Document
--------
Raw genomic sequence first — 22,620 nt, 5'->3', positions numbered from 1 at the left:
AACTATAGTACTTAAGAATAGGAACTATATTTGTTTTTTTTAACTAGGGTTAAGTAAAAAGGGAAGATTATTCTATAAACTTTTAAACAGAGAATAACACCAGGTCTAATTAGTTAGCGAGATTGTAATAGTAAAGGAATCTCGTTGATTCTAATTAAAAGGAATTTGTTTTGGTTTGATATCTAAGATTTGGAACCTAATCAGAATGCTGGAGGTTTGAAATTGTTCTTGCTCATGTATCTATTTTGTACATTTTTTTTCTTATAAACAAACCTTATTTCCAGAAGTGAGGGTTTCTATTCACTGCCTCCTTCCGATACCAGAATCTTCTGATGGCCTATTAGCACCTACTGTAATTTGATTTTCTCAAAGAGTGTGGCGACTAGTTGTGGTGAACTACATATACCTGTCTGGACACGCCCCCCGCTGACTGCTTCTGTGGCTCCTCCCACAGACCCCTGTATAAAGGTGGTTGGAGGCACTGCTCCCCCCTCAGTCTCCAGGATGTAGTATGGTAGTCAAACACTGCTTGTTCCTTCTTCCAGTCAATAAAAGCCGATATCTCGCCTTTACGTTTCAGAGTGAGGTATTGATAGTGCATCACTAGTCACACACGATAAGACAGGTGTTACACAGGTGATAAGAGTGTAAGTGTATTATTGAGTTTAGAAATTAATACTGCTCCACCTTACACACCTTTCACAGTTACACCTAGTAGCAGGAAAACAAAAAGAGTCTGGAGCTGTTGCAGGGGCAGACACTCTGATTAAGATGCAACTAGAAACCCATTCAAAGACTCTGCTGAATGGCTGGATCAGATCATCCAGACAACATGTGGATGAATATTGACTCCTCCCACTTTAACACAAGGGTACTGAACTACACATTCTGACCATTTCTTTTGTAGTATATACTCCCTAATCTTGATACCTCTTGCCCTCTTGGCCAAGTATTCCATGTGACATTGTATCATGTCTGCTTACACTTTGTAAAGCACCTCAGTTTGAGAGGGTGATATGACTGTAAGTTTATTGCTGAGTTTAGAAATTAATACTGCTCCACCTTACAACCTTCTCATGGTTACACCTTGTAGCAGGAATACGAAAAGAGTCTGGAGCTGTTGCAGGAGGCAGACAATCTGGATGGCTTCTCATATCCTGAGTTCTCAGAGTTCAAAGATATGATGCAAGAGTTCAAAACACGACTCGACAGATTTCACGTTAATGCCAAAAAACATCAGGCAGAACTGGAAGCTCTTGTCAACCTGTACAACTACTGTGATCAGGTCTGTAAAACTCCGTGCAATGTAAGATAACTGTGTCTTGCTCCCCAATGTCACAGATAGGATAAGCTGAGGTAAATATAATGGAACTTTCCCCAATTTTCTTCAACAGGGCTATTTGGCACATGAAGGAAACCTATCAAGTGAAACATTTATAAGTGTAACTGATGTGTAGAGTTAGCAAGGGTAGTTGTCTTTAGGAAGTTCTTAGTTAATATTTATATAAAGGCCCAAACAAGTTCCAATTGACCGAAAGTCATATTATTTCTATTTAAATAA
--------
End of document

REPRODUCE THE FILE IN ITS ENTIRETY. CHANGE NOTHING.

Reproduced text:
Raw genomic sequence first — 22,620 nt, 5'->3', positions numbered from 1 at the left:
AACTATAGTACTTAAGAATAGGAACTATATTTGTTTTTTTTAACTAGGGTTAAGTAAAAAGGGAAGATTATTCTATAAACTTTTAAACAGAGAATAACACCAGGTCTAATTAGTTAGCGAGATTGTAATAGTAAAGGAATCTCGTTGATTCTAATTAAAAGGAATTTGTTTTGGTTTGATATCTAAGATTTGGAACCTAATCAGAATGCTGGAGGTTTGAAATTGTTCTTGCTCATGTATCTATTTTGTACATTTTTTTTCTTATAAACAAACCTTATTTCCAGAAGTGAGGGTTTCTATTCACTGCCTCCTTCCGATACCAGAATCTTCTGATGGCCTATTAGCACCTACTGTAATTTGATTTTCTCAAAGAGTGTGGCGACTAGTTGTGGTGAACTACATATACCTGTCTGGACACGCCCCCCGCTGACTGCTTCTGTGGCTCCTCCCACAGACCCCTGTATAAAGGTGGTTGGAGGCACTGCTCCCCCCTCAGTCTCCAGGATGTAGTATGGTAGTCAAACACTGCTTGTTCCTTCTTCCAGTCAATAAAAGCCGATATCTCGCCTTTACGTTTCAGAGTGAGGTATTGATAGTGCATCACTAGTCACACACGATAAGACAGGTGTTACACAGGTGATAAGAGTGTAAGTGTATTATTGAGTTTAGAAATTAATACTGCTCCACCTTACACACCTTTCACAGTTACACCTAGTAGCAGGAAAACAAAAAGAGTCTGGAGCTGTTGCAGGGGCAGACACTCTGATTAAGATGCAACTAGAAACCCATTCAAAGACTCTGCTGAATGGCTGGATCAGATCATCCAGACAACATGTGGATGAATATTGACTCCTCCCACTTTAACACAAGGGTACTGAACTACACATTCTGACCATTTCTTTTGTAGTATATACTCCCTAATCTTGATACCTCTTGCCCTCTTGGCCAAGTATTCCATGTGACATTGTATCATGTCTGCTTACACTTTGTAAAGCACCTCAGTTTGAGAGGGTGATATGACTGTAAGTTTATTGCTGAGTTTAGAAATTAATACTGCTCCACCTTACAACCTTCTCATGGTTACACCTTGTAGCAGGAATACGAAAAGAGTCTGGAGCTGTTGCAGGAGGCAGACAATCTGGATGGCTTCTCATATCCTGAGTTCTCAGAGTTCAAAGATATGATGCAAGAGTTCAAAACACGACTCGACAGATTTCACGTTAATGCCAAAAAACATCAGGCAGAACTGGAAGCTCTTGTCAACCTGTACAACTACTGTGATCAGGTCTGTAAAACTCCGTGCAATGTAAGATAACTGTGTCTTGCTCCCCAATGTCACAGATAGGATAAGCTGAGGTAAATATAATGGAACTTTCCCCAATTTTCTTCAACAGGGCTATTTGGCACATGAAGGAAACCTATCAAGTGAAACATTTATAAGTGTAACTGATGTGTAGAGTTAGCAAGGGTAGTTGTCTTTAGGAAGTTCTTAGTTAATATTTATATAAAGGCCCAAACAAGTTCCAATTGACCGAAAGTCATATTATTTCTATTTAAATAA